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2009-10-22 digital edition

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2009-10-22 / Community News

Family History Month Celebration

Do your children know where your grandparents grew up? Do you know your father's favorite childhood memory? Does your family hail from other parts of the world? If you or your children don't know the answers to these questions, October is the perfect time to celebrate Family History Month and explore your family's past. By learning more about our heritage, we learn more about ourselves. Sharing these stories with your family is a remarkable activity that can help them better understand their roots and shape their own identities.

Millions of Americans are researching the history of their families. Experts say that in the United States , genealogy is now the second most popular hobby next to gardening. It is believed that more than 80 million Americans are currently actively searching for more information about their ancestors.

It is only natural that we want to find out more about our ancestors. What better way to bring families closer together than by discovering more about the story of their own family? Like it or not, who we are today is in large part a product of our ancestors.

Essentially, we are immigrants to this country. Our ancestors came from different parts of the globe. By searching our roots, we come closer together as a human family.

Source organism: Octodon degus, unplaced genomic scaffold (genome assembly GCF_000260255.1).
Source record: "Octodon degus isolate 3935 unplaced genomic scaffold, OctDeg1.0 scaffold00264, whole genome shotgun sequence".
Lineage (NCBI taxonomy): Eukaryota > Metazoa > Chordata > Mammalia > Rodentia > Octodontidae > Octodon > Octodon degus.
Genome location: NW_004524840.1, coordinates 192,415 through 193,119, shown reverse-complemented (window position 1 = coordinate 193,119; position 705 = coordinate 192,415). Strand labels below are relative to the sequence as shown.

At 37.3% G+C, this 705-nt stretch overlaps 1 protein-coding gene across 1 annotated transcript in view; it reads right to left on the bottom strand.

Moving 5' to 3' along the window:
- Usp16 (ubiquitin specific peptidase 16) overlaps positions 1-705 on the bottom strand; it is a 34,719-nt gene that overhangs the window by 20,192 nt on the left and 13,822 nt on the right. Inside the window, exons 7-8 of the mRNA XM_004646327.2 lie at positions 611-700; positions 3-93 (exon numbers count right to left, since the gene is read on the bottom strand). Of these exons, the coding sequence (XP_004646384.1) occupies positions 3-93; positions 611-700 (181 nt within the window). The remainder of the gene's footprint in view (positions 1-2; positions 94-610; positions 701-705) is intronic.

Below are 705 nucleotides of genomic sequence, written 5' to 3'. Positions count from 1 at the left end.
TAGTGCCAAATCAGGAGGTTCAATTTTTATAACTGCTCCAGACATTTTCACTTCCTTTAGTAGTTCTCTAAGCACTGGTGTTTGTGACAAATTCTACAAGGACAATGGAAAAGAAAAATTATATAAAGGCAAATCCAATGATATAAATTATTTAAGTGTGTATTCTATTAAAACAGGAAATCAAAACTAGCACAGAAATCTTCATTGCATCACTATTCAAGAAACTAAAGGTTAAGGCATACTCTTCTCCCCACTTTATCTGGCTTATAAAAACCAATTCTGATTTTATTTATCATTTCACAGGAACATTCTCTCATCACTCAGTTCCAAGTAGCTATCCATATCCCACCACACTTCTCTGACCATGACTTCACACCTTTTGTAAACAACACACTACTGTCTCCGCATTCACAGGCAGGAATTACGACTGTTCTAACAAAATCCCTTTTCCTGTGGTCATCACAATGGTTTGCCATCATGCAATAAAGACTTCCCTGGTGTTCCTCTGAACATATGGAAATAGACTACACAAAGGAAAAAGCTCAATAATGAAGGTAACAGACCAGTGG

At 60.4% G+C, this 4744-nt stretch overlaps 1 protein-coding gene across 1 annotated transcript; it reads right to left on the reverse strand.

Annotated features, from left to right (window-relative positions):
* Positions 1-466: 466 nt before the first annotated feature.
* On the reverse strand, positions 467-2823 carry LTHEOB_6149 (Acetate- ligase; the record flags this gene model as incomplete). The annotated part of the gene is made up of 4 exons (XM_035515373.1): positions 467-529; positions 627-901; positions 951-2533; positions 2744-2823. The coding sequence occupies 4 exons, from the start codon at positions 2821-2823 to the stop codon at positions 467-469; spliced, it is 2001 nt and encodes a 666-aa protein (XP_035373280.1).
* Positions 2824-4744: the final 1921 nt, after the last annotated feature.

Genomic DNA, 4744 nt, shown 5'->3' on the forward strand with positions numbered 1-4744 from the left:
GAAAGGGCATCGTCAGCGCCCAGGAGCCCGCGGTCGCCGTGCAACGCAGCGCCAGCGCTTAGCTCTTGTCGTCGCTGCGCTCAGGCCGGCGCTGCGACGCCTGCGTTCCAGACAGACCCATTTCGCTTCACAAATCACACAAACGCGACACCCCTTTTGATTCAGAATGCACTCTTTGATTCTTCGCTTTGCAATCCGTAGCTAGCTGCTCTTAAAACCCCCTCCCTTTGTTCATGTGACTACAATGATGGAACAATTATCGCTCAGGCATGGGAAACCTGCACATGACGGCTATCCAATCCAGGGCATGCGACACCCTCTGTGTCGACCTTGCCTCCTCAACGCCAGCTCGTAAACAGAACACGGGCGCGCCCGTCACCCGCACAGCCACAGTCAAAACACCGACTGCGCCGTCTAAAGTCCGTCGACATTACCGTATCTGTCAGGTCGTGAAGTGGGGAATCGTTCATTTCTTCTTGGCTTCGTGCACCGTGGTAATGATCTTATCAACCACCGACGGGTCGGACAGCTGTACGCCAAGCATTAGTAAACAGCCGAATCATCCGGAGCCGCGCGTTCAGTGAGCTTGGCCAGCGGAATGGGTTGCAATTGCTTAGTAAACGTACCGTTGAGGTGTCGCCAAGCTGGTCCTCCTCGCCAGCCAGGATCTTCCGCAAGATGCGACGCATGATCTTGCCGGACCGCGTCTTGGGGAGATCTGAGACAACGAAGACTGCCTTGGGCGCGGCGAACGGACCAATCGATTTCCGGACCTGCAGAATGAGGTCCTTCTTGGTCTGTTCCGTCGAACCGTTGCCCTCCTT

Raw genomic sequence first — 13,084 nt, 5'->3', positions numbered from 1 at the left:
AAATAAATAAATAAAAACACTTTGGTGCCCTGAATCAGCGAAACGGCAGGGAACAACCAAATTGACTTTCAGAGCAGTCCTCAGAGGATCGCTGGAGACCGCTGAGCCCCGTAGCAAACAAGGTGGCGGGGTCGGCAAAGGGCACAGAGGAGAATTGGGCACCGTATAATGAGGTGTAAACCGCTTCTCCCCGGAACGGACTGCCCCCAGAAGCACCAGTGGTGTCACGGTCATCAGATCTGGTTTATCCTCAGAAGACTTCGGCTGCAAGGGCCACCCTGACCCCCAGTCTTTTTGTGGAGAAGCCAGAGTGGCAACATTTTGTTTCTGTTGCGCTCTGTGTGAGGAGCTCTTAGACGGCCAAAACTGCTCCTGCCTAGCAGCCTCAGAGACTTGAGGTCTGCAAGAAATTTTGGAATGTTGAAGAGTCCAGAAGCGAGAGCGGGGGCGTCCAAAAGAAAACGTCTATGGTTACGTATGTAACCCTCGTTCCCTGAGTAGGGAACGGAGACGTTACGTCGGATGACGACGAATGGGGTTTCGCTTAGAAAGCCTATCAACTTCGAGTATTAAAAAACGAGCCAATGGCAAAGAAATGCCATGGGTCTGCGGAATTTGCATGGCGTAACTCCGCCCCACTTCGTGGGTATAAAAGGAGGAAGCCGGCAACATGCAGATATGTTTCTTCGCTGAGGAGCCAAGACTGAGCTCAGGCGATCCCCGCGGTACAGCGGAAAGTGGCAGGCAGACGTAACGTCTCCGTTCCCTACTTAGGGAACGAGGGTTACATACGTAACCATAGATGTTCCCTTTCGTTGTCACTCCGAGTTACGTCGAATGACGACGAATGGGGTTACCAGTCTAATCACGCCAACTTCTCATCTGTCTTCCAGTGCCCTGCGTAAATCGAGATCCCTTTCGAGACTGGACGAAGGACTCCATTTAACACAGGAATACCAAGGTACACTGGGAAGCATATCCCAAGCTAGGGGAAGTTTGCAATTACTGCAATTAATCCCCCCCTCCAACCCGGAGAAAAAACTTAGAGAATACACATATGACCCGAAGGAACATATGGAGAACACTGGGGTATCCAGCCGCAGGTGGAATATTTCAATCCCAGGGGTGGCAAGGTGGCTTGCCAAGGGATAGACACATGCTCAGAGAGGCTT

Researching ancestry is a very important component of identity. It can lead to long sought after family reunions or allow for life saving medical treatments that only genetic links will allow. For all of those reasons, we encourage people across this nation to find out more about where they came from.

Historical knowledge is impor- tant, while historical ignorance can be dangerous. Philosopher George Santayana famously said, "Those who cannot remember the past are condemned to repeat it."

History should be studied because it is essential to individuals and to society, and because it harbors beauty. There are many ways to discuss the real functions of the subject—as there are many different historical talents and many different paths to historical meaning.

The Fayette County Genealogical Society will show many different aspects of genealogy, family and area history on Sat. October 24, at the La Grange Public Library in the conference room from 10 a.m. until 1 p.m. Refreshments will be served. This is open to the public and all ages are encouraged to attend.

Each guest that attends will be entered in a door prize raffle and receive a free ornament for our Christmas Tree of Remembrance. Some of the booths that will available are the DRT, DAR, SRT, Fayette County Historical Commission, Marie Watts, Christmas Tree of Remembrance, and several others. The Fayette County Genealogical Society will be having a research booth set up with computers, transcribing, another computer will be available to check out the FCGS website and a scrapbook will be available as well. Donna Baker, treasurer of the Society will be on hand for those interested in becoming a member or those just seeking more information about the group. Come and see what makes history fun and exciting.

For more information please contact the President of the Fayette County Genealogical Society, Connie Sneed at 979-968- 4963.

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